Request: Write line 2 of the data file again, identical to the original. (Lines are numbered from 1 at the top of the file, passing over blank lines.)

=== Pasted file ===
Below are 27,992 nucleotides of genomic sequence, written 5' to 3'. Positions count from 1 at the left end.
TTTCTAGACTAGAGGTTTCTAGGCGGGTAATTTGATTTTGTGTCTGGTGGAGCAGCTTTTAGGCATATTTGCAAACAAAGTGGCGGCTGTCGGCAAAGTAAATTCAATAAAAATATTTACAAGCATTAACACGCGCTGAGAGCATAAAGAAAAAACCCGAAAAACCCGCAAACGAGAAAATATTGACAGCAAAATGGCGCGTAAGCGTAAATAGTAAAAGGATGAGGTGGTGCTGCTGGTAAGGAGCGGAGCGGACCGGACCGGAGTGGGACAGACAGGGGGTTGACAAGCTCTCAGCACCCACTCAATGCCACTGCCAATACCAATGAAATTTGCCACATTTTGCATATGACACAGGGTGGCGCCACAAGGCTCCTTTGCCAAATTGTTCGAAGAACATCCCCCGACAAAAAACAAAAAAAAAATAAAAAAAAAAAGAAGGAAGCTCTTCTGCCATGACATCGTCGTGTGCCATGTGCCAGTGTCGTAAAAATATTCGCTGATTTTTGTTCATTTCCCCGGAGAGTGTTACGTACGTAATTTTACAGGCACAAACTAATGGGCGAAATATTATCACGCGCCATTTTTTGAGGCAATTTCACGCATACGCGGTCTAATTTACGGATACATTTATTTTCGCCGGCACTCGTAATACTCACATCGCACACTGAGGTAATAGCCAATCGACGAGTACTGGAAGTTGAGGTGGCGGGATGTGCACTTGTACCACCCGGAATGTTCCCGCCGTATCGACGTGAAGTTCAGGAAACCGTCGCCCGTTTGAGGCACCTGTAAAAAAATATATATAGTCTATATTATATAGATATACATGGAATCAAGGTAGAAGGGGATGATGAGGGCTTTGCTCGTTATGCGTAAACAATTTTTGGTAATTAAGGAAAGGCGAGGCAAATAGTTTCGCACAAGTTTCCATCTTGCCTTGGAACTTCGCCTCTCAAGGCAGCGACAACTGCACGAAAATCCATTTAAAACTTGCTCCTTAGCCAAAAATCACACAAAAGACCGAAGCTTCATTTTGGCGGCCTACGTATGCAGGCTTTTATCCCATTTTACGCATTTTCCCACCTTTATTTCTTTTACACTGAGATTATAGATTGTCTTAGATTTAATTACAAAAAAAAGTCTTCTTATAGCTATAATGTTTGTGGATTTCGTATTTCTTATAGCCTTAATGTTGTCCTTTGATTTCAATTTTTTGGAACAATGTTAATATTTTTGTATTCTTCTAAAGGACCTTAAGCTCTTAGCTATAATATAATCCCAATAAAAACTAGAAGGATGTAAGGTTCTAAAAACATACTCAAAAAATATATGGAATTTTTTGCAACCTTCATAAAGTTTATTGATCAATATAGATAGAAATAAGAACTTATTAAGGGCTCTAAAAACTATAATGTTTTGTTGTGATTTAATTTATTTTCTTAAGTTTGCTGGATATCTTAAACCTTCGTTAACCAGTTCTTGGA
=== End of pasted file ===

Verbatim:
TTTCTAGACTAGAGGTTTCTAGGCGGGTAATTTGATTTTGTGTCTGGTGGAGCAGCTTTTAGGCATATTTGCAAACAAAGTGGCGGCTGTCGGCAAAGTAAATTCAATAAAAATATTTACAAGCATTAACACGCGCTGAGAGCATAAAGAAAAAACCCGAAAAACCCGCAAACGAGAAAATATTGACAGCAAAATGGCGCGTAAGCGTAAATAGTAAAAGGATGAGGTGGTGCTGCTGGTAAGGAGCGGAGCGGACCGGACCGGAGTGGGACAGACAGGGGGTTGACAAGCTCTCAGCACCCACTCAATGCCACTGCCAATACCAATGAAATTTGCCACATTTTGCATATGACACAGGGTGGCGCCACAAGGCTCCTTTGCCAAATTGTTCGAAGAACATCCCCCGACAAAAAACAAAAAAAAAATAAAAAAAAAAAGAAGGAAGCTCTTCTGCCATGACATCGTCGTGTGCCATGTGCCAGTGTCGTAAAAATATTCGCTGATTTTTGTTCATTTCCCCGGAGAGTGTTACGTACGTAATTTTACAGGCACAAACTAATGGGCGAAATATTATCACGCGCCATTTTTTGAGGCAATTTCACGCATACGCGGTCTAATTTACGGATACATTTATTTTCGCCGGCACTCGTAATACTCACATCGCACACTGAGGTAATAGCCAATCGACGAGTACTGGAAGTTGAGGTGGCGGGATGTGCACTTGTACCACCCGGAATGTTCCCGCCGTATCGACGTGAAGTTCAGGAAACCGTCGCCCGTTTGAGGCACCTGTAAAAAAATATATATAGTCTATATTATATAGATATACATGGAATCAAGGTAGAAGGGGATGATGAGGGCTTTGCTCGTTATGCGTAAACAATTTTTGGTAATTAAGGAAAGGCGAGGCAAATAGTTTCGCACAAGTTTCCATCTTGCCTTGGAACTTCGCCTCTCAAGGCAGCGACAACTGCACGAAAATCCATTTAAAACTTGCTCCTTAGCCAAAAATCACACAAAAGACCGAAGCTTCATTTTGGCGGCCTACGTATGCAGGCTTTTATCCCATTTTACGCATTTTCCCACCTTTATTTCTTTTACACTGAGATTATAGATTGTCTTAGATTTAATTACAAAAAAAAGTCTTCTTATAGCTATAATGTTTGTGGATTTCGTATTTCTTATAGCCTTAATGTTGTCCTTTGATTTCAATTTTTTGGAACAATGTTAATATTTTTGTATTCTTCTAAAGGACCTTAAGCTCTTAGCTATAATATAATCCCAATAAAAACTAGAAGGATGTAAGGTTCTAAAAACATACTCAAAAAATATATGGAATTTTTTGCAACCTTCATAAAGTTTATTGATCAATATAGATAGAAATAAGAACTTATTAAGGGCTCTAAAAACTATAATGTTTTGTTGTGATTTAATTTATTTTCTTAAGTTTGCTGGATATCTTAAACCTTCGTTAACCAGTTCTTGGA